Virginia Beach Fishing Pier – Opening Day

The VA Beach Fishing Pier will open for the 2014 season on April 11 at 8:00 AM. In the Spring operating hours are 8:00 AM to 8:00 PM seven days a week. Because the weather can turn nasty this time of year, a quick call to 428-2333 is a good idea if bad weather is expected.

It was a cold and wet Winter, so I am sure everyone is ready to enjoy some better weather and hopefully we will have good fishing and crabbing at the Virginia Beach Pier and plenty of sunshine for beach goers.

We are looking forward to seeing you at the Pier Tackle Shop, Ocean Eddies restaurant and Pier Gifts. Let the fun begin!

Virginia Beach Fishing Pier Report

Well, the Virginia Beach Fishing Pier has closed for the 2013 season.  Many of the fish we catch are heading out to winter grounds offshore and to the South. We look forward to the 2014 fishing season and wish you all a good Winter. There are still fish to be caught in some locations, especially Stripers, in the colder waters of the Chesapeake Bay and Atlantic Ocean, so with a little research you may extend the angling season.

Look for the pier to open next Spring, usually around Easter, in march or April.


Puppy Drum On VA Beach Fishing Pier

Puppy Drum On VA Beach Fishing Pier

As you can see by the expressions on Kevin and Juniors faces, there are some nice Puppy Drum being caught at the VA Beach Fishing Pier this week. These were both in the 18″ – 26″ slot for keeper drum, the larger one just over 25″. The last few days most of the Redfish, another name for Red Drum, have been picked up around the high tide in the morning and evening. We should see more moving through the surf as the water cools.

While the Puppy Drum are fun to catch and delicious, their numbers can’t compare to the Spot and Croaker, which are filling coolers due to the North winds and cooler weather. At various times during the day it isn’t unusual to catch Spot 2 or 3 at a time. The Croaker can sometimes reach 2 or 3 pounds in the Fall. It’s fun to watch the anglers faces when they are catching Spot and all of the sudden a big Croaker or Drum hits their line.

It’s hard predict exact times that they will bite, but give the pier admission booth a call at 428-2333 to see what’s happening every day.

Spot Fishing Is Picking Up At The VB Fishing Pier

The cold fronts we see this time of year are welcome by the local anglers. They lower the water temperature and get the fish schooling for their trip South. Fishing is picking up at the VA Beach Fishing Pier, especially the bottom fish like Spot, Croaker, and Whiting. This is when fishermen start to think about putting some fish in the freezer and some days they can fill their coolers with some tasty fish.

There are many ways to handle your catch, but please make sure you ice your fish and periodically drain the water from the container you are using. This will keep the fish fresh without them soaking up the water and making them mushy. Whole fish probably don’t get as soft from the water, but adding ice and draining the water is easy. For sure cleaned fish should be in water tight bags in the ice.

Watch the weather for cold fronts and call the Virginia Beach Fishing Pier at 428-2333 for the latest fishing reports.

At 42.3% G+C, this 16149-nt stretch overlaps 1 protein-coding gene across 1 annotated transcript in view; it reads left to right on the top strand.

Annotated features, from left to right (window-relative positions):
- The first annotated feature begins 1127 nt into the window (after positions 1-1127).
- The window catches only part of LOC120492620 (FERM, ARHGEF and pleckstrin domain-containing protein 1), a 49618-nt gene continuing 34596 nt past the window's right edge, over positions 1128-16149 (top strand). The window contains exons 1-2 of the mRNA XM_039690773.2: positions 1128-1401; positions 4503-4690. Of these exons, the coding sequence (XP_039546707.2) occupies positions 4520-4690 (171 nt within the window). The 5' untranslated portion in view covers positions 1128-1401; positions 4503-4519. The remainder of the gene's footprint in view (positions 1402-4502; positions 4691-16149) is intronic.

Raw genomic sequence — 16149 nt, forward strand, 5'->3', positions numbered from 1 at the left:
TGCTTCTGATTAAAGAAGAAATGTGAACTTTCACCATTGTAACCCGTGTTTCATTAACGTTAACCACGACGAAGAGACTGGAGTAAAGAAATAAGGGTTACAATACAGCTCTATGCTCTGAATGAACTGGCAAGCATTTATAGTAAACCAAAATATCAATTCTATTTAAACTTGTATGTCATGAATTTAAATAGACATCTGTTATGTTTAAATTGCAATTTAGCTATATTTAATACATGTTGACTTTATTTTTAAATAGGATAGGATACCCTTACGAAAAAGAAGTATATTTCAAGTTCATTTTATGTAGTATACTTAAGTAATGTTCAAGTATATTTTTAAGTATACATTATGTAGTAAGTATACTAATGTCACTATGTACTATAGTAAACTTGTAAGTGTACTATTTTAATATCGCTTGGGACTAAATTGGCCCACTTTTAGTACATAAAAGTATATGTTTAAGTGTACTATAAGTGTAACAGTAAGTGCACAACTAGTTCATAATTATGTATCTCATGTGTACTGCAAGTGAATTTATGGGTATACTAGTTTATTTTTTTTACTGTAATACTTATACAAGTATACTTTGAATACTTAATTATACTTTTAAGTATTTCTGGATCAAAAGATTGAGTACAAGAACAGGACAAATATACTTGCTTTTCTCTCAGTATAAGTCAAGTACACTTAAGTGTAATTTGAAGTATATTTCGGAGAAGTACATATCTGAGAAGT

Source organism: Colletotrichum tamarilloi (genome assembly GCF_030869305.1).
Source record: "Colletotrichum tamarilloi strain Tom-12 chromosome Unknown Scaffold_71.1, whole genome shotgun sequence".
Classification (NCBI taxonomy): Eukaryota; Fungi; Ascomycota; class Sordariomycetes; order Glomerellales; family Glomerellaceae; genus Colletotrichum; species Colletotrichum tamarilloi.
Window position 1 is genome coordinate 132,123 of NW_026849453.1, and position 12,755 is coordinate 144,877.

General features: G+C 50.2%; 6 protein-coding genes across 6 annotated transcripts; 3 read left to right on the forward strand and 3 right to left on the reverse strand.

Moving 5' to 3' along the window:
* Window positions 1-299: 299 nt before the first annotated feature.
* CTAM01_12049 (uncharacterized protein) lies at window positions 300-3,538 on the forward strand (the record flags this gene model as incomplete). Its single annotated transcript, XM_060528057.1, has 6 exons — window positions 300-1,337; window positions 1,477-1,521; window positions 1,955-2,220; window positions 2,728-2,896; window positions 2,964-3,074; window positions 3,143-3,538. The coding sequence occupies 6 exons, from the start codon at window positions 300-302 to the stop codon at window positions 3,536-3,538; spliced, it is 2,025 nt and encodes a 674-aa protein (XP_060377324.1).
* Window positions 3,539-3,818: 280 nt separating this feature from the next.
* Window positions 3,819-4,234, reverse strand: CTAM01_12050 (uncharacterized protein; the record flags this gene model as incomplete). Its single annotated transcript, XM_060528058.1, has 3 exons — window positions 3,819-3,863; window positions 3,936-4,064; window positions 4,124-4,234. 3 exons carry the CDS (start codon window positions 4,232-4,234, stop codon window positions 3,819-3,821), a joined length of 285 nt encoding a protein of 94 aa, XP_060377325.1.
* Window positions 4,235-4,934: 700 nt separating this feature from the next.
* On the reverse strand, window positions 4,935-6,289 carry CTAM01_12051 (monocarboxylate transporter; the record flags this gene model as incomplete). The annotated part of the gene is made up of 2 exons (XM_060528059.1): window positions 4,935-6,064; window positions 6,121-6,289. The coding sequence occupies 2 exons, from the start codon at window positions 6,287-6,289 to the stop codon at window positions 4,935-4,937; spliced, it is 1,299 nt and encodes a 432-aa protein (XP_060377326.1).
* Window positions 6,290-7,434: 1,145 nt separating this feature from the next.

Alright anglers, grab youPier Fishingr fishing gear! The first Fall cold fronts are arriving this weekend and the fishing on the Virginia Beach Fishing Pier should pick up dramatically. We’ve seen some pretty good catches of Spot and Roundhead in the last few weeks, but as the weather cools and North winds begin to blow look for the fish in the rivers and bays to school up and head for the Atlantic coast.

While at the pier today I saw some schools of Finger Mullet, a small bait fish, in the surf. The larger fish, like Speckled Trout, Blues, Puppy Drum and Striped Bass follow these schools of Mullet and trap them in the rough water along the shore and even when the wind calms, if there are Mullet, the predators aren’t far away.

The dropping water temperature signal the fish that it’s time to head South, and the fishermen that it’s time to put away some fish in the freezer. Grab a jacket, the wind can be chilly on the water, have the Pier Tackle Shop put some new line on that favorite reel, and get ready for some fun and good eats!

imagesThere was a time when large Menhaden schools were a common sight from the VA Beach fishing pier and just about anywhere along the coast. The waters were filled with dark shadowy concentrations of these fish that are necessary to maintaining healthy populations of game fish, Dolphins and Whales and supplying other industries, such as fertilizer, fish oil supplements and pet food, with a sustainable resource.

Atlantic menhaden have been an important part of the economy and sport fishing industries for hundreds of years. These plankton feeders also help remove plant waste that can mess-up the quality of water that we use for so many activities. Different areas have their own regional names, such as mossbunker, bunker, and pogy, but the heavy fishing pressure of recent years has definitely affected the commercial and recreational sides of the fishing industry.

One of the most popular uses of Menhaden from the Virginia Beach Fishing Pier over the Summer months is hooking a fresh Menhaden to a float or pin rig , which allows the bait to swim (hopefully in a natural manner) away from the pier. This method is the best way to hookup with larger gamefish, like Cobia, King Mackeral, Red Drum and other large predators. Other fish, especially Spot and small Bluefish, can also be used.